How Swimming Kept a Young Girl on the Right Path
By Melissa Wickes
December 1, 2021
A seven-year-old girl who was raised in a small town surrounded by the Kama River and Sequoia Forest was rejected to join the swimming team because she didn’t meet the minimum height requirement.
She pleaded with a coach to give her a chance and let her prove herself. The coach offered to let her start in a lyagushatnik (small froggy pool). He told her she had one month, and then she needed to swim 25 meters across the deepwater pool without drowning. If she could do that, she could join the team.
After learning the basics and foundation of swimming in the small pool, the little girl realized there was no way she could swim 25 meters without sinking. She couldn’t keep her body afloat, she couldn’t breathe, her lungs were always full of chlorinated water. She often wanted to put her legs down in search of the pool’s bottom. She thought maybe it was best to learn by watching experienced athletes during training.
So she visited the pool complex early before her training session began and watched from the balcony as the older athletes practiced. Once she got into the pool, she tried to do the same leg kicking and hand positions.
After one month when the test day came, she was ready to face her fears. She decided that the best choice would be to swim on her back so she could catch some breath. Her kicks were weak with knees above water and she couldn’t point toes as you were supposed to; her arms were swinging like paddles with big splashes; her heart was beating beyond control; yet she managed to finish 25 meters successfully, the longest distance in the deepwater at the time for her.
She became a member of the team and for the next seven years, swam competitively around the former Soviet Union.
The sport kept the girl away from gangs, drugs, and alcohol. When she lost a few neighborhood friends to drug overdose or death, swimming allowed her to say no to bad influences and remain the “uncool” kid.
Training twice a day, getting up at 5 a.m. and walking before sunrise to the pool, and then after-school training kept her very busy.
The swimming coach would become her father figure, as she was raised by a single mother. She never met her father and often on the way to the pool complex from her home and back she would look into men’s eyes walking by in hopes that one of those men would be her father. The father would be proud of her high grades and achievements in sport. The father that would love her unconditionally and accept her for who she is. At that time, the coach managed to partially fill that void. He instilled in her that sport is not just an athletic activity, but rather it is a daily grinding, it’s sportsmanship, it’s teamwork, it’s a determination to improve and get better.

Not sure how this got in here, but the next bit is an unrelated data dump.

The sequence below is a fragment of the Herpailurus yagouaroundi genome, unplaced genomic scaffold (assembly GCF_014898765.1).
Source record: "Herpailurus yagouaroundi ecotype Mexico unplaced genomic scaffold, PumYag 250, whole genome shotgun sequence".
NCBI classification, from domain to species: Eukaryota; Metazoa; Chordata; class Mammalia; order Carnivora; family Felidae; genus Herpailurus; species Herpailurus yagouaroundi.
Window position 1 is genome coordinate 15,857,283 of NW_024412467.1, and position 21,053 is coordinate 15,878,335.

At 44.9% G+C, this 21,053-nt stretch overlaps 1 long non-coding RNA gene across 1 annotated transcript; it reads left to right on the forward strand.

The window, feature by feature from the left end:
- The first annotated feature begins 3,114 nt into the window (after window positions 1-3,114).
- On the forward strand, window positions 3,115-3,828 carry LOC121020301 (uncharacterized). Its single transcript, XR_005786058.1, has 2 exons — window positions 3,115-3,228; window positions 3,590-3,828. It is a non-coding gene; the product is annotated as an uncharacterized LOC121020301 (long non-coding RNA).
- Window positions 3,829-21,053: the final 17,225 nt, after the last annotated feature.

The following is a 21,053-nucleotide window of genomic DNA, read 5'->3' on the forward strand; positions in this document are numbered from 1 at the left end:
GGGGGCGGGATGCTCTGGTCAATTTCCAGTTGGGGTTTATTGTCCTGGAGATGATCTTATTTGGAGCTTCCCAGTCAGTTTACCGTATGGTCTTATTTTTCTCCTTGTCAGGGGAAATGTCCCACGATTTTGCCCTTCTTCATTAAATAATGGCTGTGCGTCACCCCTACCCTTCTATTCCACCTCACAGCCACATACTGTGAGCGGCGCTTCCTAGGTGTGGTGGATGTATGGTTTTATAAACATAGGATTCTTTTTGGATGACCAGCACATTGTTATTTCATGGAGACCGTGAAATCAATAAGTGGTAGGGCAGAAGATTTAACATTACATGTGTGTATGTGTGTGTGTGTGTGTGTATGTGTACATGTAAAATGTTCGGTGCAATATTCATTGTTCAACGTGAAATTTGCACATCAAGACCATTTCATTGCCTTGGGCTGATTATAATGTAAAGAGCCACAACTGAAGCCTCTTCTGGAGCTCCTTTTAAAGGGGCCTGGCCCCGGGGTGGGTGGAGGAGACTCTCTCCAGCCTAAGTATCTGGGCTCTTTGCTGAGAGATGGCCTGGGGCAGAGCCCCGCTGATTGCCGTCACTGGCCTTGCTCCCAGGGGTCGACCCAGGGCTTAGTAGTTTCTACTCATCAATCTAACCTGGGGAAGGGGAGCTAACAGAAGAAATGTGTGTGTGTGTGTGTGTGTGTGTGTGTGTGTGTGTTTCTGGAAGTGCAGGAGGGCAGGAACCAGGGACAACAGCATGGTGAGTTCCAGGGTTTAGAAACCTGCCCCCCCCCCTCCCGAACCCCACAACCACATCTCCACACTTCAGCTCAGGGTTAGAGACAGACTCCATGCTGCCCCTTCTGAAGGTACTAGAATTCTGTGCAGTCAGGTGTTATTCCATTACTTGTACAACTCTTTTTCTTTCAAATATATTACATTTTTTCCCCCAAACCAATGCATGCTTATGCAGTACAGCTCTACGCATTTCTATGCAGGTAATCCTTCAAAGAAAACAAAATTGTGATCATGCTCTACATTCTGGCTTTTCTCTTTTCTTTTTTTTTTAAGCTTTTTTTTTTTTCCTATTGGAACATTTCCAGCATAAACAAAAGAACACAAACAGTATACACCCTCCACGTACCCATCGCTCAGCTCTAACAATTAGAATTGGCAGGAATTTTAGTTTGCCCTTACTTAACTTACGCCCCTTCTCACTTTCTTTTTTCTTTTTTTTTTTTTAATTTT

Swimming helped the girl to have a purpose in life and to become the part of the family she always wished to have. It infused self-discipline, self-motivation, and self-perseverance.
Her teammates she has known since age seven remain her friends today, although she now lives far away from them. She talks to them daily via WhatsApp group chat, where they often talk about swimming days and share pictures of the past or the present.
Now many decades later, that little girl, named Liliya Frye, works as a director of QA engineering at LeagueApps: a fast-growing organization, powering thousands of clubs, tournaments, leagues, camps, and facilities with a platform that reaches more than 10 million participants nationwide by creating amazing sports experiences for all.
Sports are a mirror of society—they can perpetuate unjust aspects of society, but they can also develop people. If not for sports and internal determination, Liliya would not have achieved all that she did in this life, and would not have developed the determination to achieve even more.
A few weeks into working at LeagueApps, Liliya received a “Dog Award” for passion and team; for being passionate about quality, having a great attitude, and always creating a collaborative environment.
Learn more about LeagueApps SPORTSDOG values and how the whole organization believes in them.
If you would like to be a part of building the greatest youth sports company in the world, click here to apply to join the team.